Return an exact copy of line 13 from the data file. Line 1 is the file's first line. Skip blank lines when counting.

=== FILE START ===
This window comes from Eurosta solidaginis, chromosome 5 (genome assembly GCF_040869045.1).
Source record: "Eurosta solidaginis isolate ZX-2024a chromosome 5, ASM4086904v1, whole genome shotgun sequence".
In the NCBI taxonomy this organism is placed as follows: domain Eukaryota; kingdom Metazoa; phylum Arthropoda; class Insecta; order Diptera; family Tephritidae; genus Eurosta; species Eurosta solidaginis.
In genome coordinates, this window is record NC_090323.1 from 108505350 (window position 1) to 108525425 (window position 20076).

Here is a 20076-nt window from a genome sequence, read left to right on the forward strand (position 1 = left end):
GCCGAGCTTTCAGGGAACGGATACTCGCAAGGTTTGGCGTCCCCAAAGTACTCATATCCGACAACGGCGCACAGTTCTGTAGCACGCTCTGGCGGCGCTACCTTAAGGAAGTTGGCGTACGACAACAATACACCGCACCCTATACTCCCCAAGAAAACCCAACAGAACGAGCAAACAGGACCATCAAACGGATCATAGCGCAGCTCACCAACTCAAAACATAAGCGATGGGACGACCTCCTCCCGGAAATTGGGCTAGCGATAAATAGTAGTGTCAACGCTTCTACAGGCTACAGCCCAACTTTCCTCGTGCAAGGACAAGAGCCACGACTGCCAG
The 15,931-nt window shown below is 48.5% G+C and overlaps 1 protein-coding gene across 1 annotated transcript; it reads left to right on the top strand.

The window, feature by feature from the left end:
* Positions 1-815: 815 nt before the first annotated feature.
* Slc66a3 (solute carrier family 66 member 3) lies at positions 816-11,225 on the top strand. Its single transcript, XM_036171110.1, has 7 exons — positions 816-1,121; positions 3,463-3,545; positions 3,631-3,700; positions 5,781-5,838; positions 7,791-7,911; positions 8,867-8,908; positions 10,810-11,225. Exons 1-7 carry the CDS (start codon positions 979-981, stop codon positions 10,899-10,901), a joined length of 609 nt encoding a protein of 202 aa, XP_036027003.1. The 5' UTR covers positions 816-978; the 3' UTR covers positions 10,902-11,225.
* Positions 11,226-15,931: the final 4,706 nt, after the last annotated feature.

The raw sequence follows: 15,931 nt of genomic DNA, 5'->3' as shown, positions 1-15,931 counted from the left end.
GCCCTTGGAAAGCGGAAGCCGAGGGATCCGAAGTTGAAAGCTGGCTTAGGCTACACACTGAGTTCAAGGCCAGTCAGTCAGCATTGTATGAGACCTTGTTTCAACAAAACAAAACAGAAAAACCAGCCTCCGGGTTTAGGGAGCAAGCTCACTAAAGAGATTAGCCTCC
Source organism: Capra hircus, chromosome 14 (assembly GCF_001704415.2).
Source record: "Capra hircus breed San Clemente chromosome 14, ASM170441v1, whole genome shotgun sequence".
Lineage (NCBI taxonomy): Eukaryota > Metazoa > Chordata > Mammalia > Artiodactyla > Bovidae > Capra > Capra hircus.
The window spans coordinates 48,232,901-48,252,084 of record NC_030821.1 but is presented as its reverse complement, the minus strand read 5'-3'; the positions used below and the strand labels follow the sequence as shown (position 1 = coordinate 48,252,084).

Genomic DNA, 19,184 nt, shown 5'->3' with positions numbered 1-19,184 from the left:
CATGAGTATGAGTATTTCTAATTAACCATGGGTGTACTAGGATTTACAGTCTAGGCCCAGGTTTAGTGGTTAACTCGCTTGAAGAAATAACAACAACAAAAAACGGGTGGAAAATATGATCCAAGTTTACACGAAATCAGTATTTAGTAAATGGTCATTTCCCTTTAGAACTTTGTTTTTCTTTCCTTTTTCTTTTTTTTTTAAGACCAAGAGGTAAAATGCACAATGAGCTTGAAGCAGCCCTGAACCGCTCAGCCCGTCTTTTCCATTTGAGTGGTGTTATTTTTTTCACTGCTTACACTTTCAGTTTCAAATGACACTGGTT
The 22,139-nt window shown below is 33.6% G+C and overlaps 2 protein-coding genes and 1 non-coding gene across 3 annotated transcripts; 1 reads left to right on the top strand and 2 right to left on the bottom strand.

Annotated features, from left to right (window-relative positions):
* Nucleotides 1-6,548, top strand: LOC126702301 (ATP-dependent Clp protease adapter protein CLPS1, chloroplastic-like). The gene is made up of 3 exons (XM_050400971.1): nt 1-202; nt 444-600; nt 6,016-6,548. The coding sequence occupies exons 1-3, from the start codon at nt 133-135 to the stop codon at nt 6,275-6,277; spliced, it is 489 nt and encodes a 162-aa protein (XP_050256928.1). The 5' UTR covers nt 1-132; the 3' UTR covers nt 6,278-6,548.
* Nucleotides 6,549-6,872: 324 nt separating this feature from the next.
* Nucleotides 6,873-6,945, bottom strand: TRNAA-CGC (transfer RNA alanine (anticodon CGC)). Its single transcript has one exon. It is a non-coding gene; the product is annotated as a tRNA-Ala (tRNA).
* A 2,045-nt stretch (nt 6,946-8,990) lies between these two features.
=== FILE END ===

GCCCTTGGAAAGCGGAAGCCGAGGGATCCGAAGTTGAAAGCTGGCTTAGGCTACACACTGAGTTCAAGGCCAGTCAGTCAGCATTGTATGAGACCTTGTTTCAACAAAACAAAACAGAAAAACCAGCCTCCGGGTTTAGGGAGCAAGCTCACTAAAGAGATTAGCCTCC